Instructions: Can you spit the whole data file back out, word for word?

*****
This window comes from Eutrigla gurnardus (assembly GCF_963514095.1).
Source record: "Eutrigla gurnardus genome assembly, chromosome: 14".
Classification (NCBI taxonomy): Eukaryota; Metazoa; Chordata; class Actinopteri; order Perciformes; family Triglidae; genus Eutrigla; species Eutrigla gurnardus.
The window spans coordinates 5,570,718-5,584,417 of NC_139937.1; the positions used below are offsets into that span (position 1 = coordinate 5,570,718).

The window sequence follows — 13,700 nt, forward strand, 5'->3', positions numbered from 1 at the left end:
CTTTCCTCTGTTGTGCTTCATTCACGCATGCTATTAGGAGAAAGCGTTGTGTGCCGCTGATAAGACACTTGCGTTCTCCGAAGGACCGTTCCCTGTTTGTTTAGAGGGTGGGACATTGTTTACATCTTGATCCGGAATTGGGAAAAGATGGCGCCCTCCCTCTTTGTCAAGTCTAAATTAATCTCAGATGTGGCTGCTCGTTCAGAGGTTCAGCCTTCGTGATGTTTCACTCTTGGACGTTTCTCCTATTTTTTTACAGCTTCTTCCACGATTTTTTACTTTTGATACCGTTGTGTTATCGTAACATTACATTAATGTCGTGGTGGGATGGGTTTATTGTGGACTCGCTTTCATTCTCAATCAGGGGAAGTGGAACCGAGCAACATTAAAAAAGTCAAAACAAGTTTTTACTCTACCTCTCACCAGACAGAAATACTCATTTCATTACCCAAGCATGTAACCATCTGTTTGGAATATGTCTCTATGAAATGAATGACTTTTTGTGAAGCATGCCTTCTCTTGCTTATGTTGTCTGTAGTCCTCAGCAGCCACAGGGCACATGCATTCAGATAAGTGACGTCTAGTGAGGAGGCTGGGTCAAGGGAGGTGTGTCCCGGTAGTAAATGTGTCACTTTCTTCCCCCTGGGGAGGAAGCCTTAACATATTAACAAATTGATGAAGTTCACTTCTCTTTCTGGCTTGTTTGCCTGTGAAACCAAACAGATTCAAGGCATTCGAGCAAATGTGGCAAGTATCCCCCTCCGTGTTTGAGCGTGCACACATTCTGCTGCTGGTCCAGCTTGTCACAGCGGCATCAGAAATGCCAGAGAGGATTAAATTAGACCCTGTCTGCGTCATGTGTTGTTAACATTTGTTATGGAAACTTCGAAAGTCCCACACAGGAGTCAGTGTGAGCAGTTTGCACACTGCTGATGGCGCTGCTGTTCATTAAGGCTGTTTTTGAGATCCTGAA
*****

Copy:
This window comes from Eutrigla gurnardus (assembly GCF_963514095.1).
Source record: "Eutrigla gurnardus genome assembly, chromosome: 14".
Classification (NCBI taxonomy): Eukaryota; Metazoa; Chordata; class Actinopteri; order Perciformes; family Triglidae; genus Eutrigla; species Eutrigla gurnardus.
The window spans coordinates 5,570,718-5,584,417 of NC_139937.1; the positions used below are offsets into that span (position 1 = coordinate 5,570,718).

The window sequence follows — 13,700 nt, forward strand, 5'->3', positions numbered from 1 at the left end:
CTTTCCTCTGTTGTGCTTCATTCACGCATGCTATTAGGAGAAAGCGTTGTGTGCCGCTGATAAGACACTTGCGTTCTCCGAAGGACCGTTCCCTGTTTGTTTAGAGGGTGGGACATTGTTTACATCTTGATCCGGAATTGGGAAAAGATGGCGCCCTCCCTCTTTGTCAAGTCTAAATTAATCTCAGATGTGGCTGCTCGTTCAGAGGTTCAGCCTTCGTGATGTTTCACTCTTGGACGTTTCTCCTATTTTTTTACAGCTTCTTCCACGATTTTTTACTTTTGATACCGTTGTGTTATCGTAACATTACATTAATGTCGTGGTGGGATGGGTTTATTGTGGACTCGCTTTCATTCTCAATCAGGGGAAGTGGAACCGAGCAACATTAAAAAAGTCAAAACAAGTTTTTACTCTACCTCTCACCAGACAGAAATACTCATTTCATTACCCAAGCATGTAACCATCTGTTTGGAATATGTCTCTATGAAATGAATGACTTTTTGTGAAGCATGCCTTCTCTTGCTTATGTTGTCTGTAGTCCTCAGCAGCCACAGGGCACATGCATTCAGATAAGTGACGTCTAGTGAGGAGGCTGGGTCAAGGGAGGTGTGTCCCGGTAGTAAATGTGTCACTTTCTTCCCCCTGGGGAGGAAGCCTTAACATATTAACAAATTGATGAAGTTCACTTCTCTTTCTGGCTTGTTTGCCTGTGAAACCAAACAGATTCAAGGCATTCGAGCAAATGTGGCAAGTATCCCCCTCCGTGTTTGAGCGTGCACACATTCTGCTGCTGGTCCAGCTTGTCACAGCGGCATCAGAAATGCCAGAGAGGATTAAATTAGACCCTGTCTGCGTCATGTGTTGTTAACATTTGTTATGGAAACTTCGAAAGTCCCACACAGGAGTCAGTGTGAGCAGTTTGCACACTGCTGATGGCGCTGCTGTTCATTAAGGCTGTTTTTGAGATCCTGAA